In addition to being cramped and generally uncomfortable, airplane cabins oscillate between mildly chilly and absolutely frigid. On long flights, you’re typically afforded little respite between the thumping turbulence and the screaming child running down the aisle, and the temperature is usually sure to make you crave some kind of piping-hot tranquilizer.
But why are passenger plane cabins so cold? Business Insider reports on a 2008 study by the American Society for Testing and Materials, which probed the links between cabin pressure and fainting. The study ultimately found that a warm cabin contributes to the likelihood of passing out mid-flight.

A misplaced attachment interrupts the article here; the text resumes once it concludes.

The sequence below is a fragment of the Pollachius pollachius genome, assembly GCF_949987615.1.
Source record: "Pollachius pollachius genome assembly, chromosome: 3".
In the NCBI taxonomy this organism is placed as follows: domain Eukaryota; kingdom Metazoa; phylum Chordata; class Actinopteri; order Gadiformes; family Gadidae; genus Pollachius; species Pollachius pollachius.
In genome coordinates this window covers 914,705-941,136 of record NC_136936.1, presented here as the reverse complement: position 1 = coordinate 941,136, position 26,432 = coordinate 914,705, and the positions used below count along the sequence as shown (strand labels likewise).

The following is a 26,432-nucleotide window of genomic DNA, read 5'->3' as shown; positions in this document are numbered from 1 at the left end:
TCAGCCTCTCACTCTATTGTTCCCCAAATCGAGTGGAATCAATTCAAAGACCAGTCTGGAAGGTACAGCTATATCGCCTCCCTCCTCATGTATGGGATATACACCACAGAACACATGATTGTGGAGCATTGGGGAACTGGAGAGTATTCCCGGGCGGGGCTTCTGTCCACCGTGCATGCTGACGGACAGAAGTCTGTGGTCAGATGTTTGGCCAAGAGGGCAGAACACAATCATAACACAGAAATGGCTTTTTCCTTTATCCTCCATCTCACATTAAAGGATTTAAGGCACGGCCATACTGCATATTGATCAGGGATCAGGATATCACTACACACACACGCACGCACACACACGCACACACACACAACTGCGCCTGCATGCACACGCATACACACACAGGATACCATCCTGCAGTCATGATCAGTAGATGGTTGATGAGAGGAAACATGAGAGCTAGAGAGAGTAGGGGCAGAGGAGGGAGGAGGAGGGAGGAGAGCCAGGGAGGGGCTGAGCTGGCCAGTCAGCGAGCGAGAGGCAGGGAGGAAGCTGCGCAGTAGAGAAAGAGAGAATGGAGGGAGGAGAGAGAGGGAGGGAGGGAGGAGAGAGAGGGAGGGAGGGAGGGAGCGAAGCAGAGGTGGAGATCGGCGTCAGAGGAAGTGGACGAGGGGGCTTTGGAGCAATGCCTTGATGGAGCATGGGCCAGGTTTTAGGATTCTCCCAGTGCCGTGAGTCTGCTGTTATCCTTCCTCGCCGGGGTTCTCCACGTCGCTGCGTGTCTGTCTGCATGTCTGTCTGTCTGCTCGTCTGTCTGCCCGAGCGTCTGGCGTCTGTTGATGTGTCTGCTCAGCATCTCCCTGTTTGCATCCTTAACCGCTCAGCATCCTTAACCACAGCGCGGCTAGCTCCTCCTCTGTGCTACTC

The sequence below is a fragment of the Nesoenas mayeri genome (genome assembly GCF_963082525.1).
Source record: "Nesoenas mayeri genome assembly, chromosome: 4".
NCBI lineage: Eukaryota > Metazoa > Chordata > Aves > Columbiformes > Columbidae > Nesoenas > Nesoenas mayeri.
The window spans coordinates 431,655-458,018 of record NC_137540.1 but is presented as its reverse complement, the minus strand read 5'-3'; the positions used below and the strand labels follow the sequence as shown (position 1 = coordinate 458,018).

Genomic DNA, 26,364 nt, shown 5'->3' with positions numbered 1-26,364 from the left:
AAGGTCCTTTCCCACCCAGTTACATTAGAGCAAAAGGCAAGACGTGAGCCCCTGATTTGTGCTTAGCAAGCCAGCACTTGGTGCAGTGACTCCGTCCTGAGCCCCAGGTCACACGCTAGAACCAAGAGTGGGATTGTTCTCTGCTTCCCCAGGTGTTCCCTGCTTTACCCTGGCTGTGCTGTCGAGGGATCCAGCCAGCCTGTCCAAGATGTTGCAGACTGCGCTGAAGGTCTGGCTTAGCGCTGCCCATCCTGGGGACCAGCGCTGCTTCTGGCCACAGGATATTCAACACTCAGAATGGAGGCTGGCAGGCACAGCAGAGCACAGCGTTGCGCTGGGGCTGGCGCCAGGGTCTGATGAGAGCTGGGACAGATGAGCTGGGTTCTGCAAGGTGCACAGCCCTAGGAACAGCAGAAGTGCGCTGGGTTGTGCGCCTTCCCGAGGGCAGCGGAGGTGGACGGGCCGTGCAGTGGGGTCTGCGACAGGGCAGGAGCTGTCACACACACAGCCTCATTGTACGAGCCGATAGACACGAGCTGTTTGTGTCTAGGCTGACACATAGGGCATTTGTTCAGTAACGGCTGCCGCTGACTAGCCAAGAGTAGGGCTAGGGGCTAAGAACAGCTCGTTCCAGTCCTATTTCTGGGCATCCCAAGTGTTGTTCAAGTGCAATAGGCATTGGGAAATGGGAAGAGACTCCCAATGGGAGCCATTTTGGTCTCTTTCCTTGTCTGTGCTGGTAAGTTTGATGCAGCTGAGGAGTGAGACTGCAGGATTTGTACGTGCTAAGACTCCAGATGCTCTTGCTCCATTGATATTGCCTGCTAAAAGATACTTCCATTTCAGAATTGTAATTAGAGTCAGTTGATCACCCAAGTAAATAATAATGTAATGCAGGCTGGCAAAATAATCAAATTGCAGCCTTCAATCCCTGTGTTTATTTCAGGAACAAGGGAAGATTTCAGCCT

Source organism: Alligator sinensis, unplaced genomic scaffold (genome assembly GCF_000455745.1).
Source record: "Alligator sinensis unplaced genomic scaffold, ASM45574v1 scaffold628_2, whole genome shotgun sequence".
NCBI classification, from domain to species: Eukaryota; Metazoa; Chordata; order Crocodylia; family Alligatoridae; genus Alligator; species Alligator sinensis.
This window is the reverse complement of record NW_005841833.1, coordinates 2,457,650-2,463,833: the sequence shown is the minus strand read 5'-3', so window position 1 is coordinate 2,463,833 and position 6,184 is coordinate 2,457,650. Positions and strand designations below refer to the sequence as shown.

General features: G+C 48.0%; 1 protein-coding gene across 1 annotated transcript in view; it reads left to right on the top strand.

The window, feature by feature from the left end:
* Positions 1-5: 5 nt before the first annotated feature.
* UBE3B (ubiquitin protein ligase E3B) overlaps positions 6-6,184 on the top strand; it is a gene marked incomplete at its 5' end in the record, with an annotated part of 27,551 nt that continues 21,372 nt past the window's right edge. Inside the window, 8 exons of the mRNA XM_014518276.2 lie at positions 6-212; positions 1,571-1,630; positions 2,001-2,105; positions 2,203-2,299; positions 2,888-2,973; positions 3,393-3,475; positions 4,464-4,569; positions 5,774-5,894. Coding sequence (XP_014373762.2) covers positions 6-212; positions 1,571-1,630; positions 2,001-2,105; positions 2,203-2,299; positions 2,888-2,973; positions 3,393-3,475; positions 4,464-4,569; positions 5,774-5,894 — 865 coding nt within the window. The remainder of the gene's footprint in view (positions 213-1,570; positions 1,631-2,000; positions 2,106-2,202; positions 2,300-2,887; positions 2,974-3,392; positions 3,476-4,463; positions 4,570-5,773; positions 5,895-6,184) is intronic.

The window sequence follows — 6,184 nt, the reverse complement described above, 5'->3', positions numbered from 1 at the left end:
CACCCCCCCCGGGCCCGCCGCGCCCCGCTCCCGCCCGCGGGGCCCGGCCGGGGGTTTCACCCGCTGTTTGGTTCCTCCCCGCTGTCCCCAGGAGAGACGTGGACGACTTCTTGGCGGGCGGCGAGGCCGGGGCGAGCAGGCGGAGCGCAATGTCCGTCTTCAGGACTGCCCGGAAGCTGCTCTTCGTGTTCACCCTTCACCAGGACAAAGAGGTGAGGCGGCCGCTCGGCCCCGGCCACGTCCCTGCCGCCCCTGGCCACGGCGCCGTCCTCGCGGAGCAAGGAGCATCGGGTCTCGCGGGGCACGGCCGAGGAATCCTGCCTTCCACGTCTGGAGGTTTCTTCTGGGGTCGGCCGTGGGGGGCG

The chances of fainting are augmented when you’re in an airplane, the study found, due to a condition known as hypoxia, which happens when you experience a “lack of sufficient oxygen in the blood, tissues, and/or cells to maintain normal physiological function,” according to the FAA. Hypoxia is pretty common, and can occur when flying in a “non-pressurized aircraft above 10,000 ft without supplemental oxygen.” It’s also stimulated during “rapid decompression during flight,” or a “pressurization system malfunction, or oxygen system malfunction.”